Ayi’s popularity calls for drastic action
As I tuck Elsa up in bed at night, I’ve started to play a little game. “What’s the BEST thing that happened today?” I’ll ask encouragingly. Sadly, all too often she comes up with the same answer: “Played with Ayi.”
Make no mistake: I’m delighted that Elsa and Ayi have such a close bond. It’s sweet that some days Elsa wanders into the kitchen just to say, “I love Ayi, Mummy.” But her unwavering devotion has also brought out in me the slightest hint of insecurity.
This feeling is reinforced by the fact that I can no longer understand what the two of them are saying. Elsa and Ayi jabber away, nonchalantly dropping “ne’s” and “ba’s” and sharing private jokes (which sometimes feel at my expense).
In order to penetrate this cozy twosome and score higher in our evening quiz, I now feel compelled to add ever more interesting activities to the afternoons Elsa and I spend together. I’ve stepped up our swimming, become a Fundazzle regular and acquired the Blue Zoo’s annual pass. At the time, Elsa is gratifyingly receptive to all these efforts. “Nice blue water,” she’ll remark approvingly. “Elsa having fun.” But still, when I pose the usual bedtime question, I am greeted again with “played with Ayi, Mummy.”
I’ll admit that, on certain occasions, I’ve resorted to playing dirty. Pop by the Kempinski hotel one afternoon, and you might well find Elsa and I hanging out in the deli, tucking into a bowl of Haagen Dazs’s finest chocolate ice cream. Well, she tucks in while I sip coffee (it’s a lot cheaper and you get a free biscuit). This does seem to do the trick: Ice cream displaces Ayi in our nocturnal ritual – but it’s not good for the wallet or the waistline.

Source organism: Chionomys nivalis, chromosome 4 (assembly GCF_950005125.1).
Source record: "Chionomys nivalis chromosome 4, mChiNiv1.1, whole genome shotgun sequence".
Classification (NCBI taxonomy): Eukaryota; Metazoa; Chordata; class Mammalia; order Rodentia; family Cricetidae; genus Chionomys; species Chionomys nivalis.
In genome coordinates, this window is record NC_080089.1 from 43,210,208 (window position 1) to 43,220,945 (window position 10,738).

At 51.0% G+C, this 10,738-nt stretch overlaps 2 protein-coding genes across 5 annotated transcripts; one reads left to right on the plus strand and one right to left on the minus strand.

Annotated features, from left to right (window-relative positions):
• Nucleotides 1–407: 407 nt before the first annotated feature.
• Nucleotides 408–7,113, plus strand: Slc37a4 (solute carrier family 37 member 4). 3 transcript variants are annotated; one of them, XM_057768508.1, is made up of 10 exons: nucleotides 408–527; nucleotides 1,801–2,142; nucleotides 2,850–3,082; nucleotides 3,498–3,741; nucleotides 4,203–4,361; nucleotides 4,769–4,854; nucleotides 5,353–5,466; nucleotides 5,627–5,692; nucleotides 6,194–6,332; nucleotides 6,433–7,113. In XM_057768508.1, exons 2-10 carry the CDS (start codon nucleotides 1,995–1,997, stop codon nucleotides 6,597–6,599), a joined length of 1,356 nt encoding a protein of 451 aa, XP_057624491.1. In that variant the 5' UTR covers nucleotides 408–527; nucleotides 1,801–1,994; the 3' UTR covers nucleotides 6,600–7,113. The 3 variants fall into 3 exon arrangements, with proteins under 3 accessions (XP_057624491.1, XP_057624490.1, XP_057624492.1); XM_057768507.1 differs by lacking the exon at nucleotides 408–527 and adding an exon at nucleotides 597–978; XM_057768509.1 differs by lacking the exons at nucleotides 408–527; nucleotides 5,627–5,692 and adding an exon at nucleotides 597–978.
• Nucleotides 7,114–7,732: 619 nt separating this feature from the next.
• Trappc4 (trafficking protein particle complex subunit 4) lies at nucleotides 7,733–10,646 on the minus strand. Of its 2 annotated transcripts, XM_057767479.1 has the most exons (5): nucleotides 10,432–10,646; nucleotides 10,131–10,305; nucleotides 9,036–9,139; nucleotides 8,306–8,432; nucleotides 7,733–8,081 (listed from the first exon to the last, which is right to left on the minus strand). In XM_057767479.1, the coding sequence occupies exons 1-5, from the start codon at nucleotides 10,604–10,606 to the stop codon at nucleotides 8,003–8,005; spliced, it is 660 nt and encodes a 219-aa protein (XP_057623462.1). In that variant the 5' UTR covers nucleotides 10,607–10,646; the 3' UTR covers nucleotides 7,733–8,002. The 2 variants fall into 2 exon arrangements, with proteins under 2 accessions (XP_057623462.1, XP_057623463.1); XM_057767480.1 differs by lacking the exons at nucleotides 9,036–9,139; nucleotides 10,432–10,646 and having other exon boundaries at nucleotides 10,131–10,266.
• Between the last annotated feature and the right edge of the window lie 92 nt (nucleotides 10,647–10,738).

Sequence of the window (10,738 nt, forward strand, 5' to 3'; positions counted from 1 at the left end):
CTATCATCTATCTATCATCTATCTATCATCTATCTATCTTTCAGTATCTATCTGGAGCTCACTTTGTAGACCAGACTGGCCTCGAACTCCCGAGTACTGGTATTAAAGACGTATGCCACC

Perhaps the most dignified course of action is simply to admit defeat. What does it matter if Elsa pads around the flat in the plastic pig slippers Ayi bought her, a miniature version of her slipper-sporting heroine? Do I really care that Ayi’s tiger roar is far superior to my own feeble mewing? And I’ve always known that I am a lousy cook – it’s quite natural that Elsa should push aside my dodgy pasta dish and insist on sharing Ayi’s lunch, which Ayi doesn’t seem to mind. In fact, she’s started bringing extra food, with a full understanding of Elsa’s preferences.
So I’m left to comfort myself instead with tiny crumbs of my daughter’s adoration. If Elsa is still sleepy when Ayi arrives in the morning, she prefers to nestle against my shoulder – if only till she’s sufficiently awake to get her priorities straight. As the taxi pulls up at our destination, she’ll often praise me – “clever Mummy!” – as if it was all my doing (which, given many Beijing taxi drivers’ unfamiliarity with major road names, it sometimes is). And coming back from work, my key rattling in the door usually elicits an excited squeal.
This is surely evidence that I’m not completely redundant, I tell myself. Children’s ingratitude is simply the nature of things, and after all, love’s not supposed to be about what you get, but what you give. I guess it’s a sign of maturity that I am beginning to recognize this.
Now, where’s that ice cream?